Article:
Monkshood, Wolfsbane, Leopard’s Bane, Women’s Bane, Devil’s Helmet, Blue Rocket
Deity: Hecate, Medea
Poisonous! Do not ingest!
Aconite is a herbaceous perennial plant, which can grow up to 1m tall. Its leaves can be between 5 to 10 cm long, are divided into lobed segments, and are hairless – as are the stems. The flowers are a beautiful purple, ranging in shade from blueish-purple to a dark violet, and are shaped like helmets, a couple of centimeters long.
The dangers of aconite poisoning mean it is not recommended for any medicinal use.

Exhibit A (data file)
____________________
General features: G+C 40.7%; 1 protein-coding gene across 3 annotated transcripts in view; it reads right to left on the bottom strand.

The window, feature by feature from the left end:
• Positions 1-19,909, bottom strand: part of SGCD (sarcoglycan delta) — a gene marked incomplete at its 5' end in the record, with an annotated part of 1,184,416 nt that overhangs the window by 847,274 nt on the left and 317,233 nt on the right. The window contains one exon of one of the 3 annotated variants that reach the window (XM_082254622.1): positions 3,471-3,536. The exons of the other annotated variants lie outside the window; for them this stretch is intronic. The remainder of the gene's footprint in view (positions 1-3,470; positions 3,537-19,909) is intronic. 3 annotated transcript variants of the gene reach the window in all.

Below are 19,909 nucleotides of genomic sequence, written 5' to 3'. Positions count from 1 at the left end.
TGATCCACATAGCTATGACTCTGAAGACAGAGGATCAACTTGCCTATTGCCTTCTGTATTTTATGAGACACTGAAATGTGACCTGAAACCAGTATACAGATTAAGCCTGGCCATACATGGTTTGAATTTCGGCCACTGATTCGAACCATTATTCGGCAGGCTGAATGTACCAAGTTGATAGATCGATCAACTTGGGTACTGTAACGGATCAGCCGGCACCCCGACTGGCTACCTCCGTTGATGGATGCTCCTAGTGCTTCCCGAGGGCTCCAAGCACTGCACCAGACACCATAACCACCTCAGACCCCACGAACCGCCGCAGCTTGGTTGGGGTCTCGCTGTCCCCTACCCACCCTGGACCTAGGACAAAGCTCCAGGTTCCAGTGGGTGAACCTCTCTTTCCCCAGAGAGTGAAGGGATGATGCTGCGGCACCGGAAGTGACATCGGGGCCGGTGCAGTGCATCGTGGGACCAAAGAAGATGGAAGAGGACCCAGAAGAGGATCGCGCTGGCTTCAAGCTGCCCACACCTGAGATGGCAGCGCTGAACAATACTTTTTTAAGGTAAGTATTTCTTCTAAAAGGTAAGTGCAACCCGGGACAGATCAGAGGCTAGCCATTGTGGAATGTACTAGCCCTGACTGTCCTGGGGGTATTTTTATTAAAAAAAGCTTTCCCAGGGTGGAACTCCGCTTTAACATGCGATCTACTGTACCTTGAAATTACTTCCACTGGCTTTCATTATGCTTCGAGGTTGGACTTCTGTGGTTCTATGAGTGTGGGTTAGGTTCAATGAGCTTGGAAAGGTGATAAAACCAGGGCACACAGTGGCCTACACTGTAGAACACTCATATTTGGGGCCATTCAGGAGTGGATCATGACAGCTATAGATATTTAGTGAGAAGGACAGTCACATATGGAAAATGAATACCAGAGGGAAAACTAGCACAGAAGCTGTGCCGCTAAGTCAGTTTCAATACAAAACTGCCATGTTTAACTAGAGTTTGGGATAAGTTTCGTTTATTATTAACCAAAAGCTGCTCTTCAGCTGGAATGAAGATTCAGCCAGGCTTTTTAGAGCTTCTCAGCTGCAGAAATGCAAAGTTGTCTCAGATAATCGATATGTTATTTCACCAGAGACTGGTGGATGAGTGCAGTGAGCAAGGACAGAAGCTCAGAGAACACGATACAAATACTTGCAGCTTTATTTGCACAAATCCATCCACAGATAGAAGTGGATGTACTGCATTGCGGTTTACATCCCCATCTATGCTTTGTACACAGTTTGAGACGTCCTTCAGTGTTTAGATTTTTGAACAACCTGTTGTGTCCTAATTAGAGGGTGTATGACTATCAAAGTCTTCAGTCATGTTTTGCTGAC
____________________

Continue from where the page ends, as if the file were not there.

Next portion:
Aconite is used in magic for protection and invisibility, and was once an ingredient in classic ‘flying ointment’. It’s alternative name ‘Wolfsbane’ refers to its ancient use as a protection from and cure for werewolves.
Aconite has a long history of use as a poison, including being used on spears and arrows for hunting or battle. So prolific was it that by the end of the Roman period it was banned, and anyone found growing Aconite could be sentenced to death.